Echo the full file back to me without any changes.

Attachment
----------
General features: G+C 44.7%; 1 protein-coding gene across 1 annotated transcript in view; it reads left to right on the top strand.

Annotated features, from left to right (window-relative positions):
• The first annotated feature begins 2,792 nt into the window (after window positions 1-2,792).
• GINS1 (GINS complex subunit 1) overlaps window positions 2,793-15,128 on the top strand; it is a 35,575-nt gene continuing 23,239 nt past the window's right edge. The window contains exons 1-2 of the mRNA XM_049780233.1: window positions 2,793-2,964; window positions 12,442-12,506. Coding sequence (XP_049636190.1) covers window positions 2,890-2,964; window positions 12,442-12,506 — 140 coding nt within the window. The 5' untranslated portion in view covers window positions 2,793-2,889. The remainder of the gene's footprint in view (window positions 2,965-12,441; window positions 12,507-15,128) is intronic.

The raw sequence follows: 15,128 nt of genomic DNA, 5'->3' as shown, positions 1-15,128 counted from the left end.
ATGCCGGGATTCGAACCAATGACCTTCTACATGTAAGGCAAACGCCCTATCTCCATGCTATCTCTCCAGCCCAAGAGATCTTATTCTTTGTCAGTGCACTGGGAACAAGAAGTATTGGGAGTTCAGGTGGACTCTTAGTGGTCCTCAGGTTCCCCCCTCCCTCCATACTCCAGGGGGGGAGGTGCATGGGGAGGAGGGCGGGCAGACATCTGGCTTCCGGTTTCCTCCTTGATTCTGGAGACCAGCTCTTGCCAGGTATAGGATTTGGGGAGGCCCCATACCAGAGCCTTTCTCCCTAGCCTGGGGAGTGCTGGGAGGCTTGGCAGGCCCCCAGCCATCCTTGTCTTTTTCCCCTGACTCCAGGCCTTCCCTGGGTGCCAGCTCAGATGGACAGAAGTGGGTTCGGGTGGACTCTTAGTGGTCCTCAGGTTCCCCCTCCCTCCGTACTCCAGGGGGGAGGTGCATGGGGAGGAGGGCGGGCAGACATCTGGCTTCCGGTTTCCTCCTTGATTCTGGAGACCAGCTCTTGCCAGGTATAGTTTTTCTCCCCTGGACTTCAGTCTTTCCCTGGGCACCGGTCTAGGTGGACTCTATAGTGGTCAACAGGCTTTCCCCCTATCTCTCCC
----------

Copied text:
General features: G+C 44.7%; 1 protein-coding gene across 1 annotated transcript in view; it reads left to right on the top strand.

Annotated features, from left to right (window-relative positions):
• The first annotated feature begins 2,792 nt into the window (after window positions 1-2,792).
• GINS1 (GINS complex subunit 1) overlaps window positions 2,793-15,128 on the top strand; it is a 35,575-nt gene continuing 23,239 nt past the window's right edge. The window contains exons 1-2 of the mRNA XM_049780233.1: window positions 2,793-2,964; window positions 12,442-12,506. Coding sequence (XP_049636190.1) covers window positions 2,890-2,964; window positions 12,442-12,506 — 140 coding nt within the window. The 5' untranslated portion in view covers window positions 2,793-2,889. The remainder of the gene's footprint in view (window positions 2,965-12,441; window positions 12,507-15,128) is intronic.

The raw sequence follows: 15,128 nt of genomic DNA, 5'->3' as shown, positions 1-15,128 counted from the left end.
ATGCCGGGATTCGAACCAATGACCTTCTACATGTAAGGCAAACGCCCTATCTCCATGCTATCTCTCCAGCCCAAGAGATCTTATTCTTTGTCAGTGCACTGGGAACAAGAAGTATTGGGAGTTCAGGTGGACTCTTAGTGGTCCTCAGGTTCCCCCCTCCCTCCATACTCCAGGGGGGGAGGTGCATGGGGAGGAGGGCGGGCAGACATCTGGCTTCCGGTTTCCTCCTTGATTCTGGAGACCAGCTCTTGCCAGGTATAGGATTTGGGGAGGCCCCATACCAGAGCCTTTCTCCCTAGCCTGGGGAGTGCTGGGAGGCTTGGCAGGCCCCCAGCCATCCTTGTCTTTTTCCCCTGACTCCAGGCCTTCCCTGGGTGCCAGCTCAGATGGACAGAAGTGGGTTCGGGTGGACTCTTAGTGGTCCTCAGGTTCCCCCTCCCTCCGTACTCCAGGGGGGAGGTGCATGGGGAGGAGGGCGGGCAGACATCTGGCTTCCGGTTTCCTCCTTGATTCTGGAGACCAGCTCTTGCCAGGTATAGTTTTTCTCCCCTGGACTTCAGTCTTTCCCTGGGCACCGGTCTAGGTGGACTCTATAGTGGTCAACAGGCTTTCCCCCTATCTCTCCC